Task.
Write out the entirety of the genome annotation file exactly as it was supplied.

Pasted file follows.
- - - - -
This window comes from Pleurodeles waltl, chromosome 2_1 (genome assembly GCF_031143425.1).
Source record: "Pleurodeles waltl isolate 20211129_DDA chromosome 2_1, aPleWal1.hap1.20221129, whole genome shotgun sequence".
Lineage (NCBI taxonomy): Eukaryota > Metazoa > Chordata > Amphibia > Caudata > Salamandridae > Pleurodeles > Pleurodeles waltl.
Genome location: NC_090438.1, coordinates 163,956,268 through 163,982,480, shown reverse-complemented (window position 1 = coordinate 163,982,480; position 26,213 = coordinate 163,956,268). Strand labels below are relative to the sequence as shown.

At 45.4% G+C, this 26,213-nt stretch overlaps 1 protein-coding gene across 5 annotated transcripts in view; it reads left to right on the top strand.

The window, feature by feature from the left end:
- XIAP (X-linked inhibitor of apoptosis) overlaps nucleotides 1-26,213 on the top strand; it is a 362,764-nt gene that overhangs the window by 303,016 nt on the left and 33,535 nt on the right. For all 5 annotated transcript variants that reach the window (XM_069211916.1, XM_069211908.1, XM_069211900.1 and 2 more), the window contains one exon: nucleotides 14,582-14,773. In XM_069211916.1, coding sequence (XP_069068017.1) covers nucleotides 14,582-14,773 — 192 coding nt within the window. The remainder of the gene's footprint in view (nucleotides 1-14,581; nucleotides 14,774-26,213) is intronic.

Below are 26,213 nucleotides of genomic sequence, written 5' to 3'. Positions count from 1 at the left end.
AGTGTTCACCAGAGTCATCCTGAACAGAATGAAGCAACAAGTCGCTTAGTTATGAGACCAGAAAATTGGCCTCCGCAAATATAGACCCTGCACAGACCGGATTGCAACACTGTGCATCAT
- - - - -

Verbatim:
This window comes from Pleurodeles waltl, chromosome 2_1 (genome assembly GCF_031143425.1).
Source record: "Pleurodeles waltl isolate 20211129_DDA chromosome 2_1, aPleWal1.hap1.20221129, whole genome shotgun sequence".
Lineage (NCBI taxonomy): Eukaryota > Metazoa > Chordata > Amphibia > Caudata > Salamandridae > Pleurodeles > Pleurodeles waltl.
Genome location: NC_090438.1, coordinates 163,956,268 through 163,982,480, shown reverse-complemented (window position 1 = coordinate 163,982,480; position 26,213 = coordinate 163,956,268). Strand labels below are relative to the sequence as shown.

At 45.4% G+C, this 26,213-nt stretch overlaps 1 protein-coding gene across 5 annotated transcripts in view; it reads left to right on the top strand.

The window, feature by feature from the left end:
- XIAP (X-linked inhibitor of apoptosis) overlaps nucleotides 1-26,213 on the top strand; it is a 362,764-nt gene that overhangs the window by 303,016 nt on the left and 33,535 nt on the right. For all 5 annotated transcript variants that reach the window (XM_069211916.1, XM_069211908.1, XM_069211900.1 and 2 more), the window contains one exon: nucleotides 14,582-14,773. In XM_069211916.1, coding sequence (XP_069068017.1) covers nucleotides 14,582-14,773 — 192 coding nt within the window. The remainder of the gene's footprint in view (nucleotides 1-14,581; nucleotides 14,774-26,213) is intronic.

Below are 26,213 nucleotides of genomic sequence, written 5' to 3'. Positions count from 1 at the left end.
AGTGTTCACCAGAGTCATCCTGAACAGAATGAAGCAACAAGTCGCTTAGTTATGAGACCAGAAAATTGGCCTCCGCAAATATAGACCCTGCACAGACCGGATTGCAACACTGTGCATCAT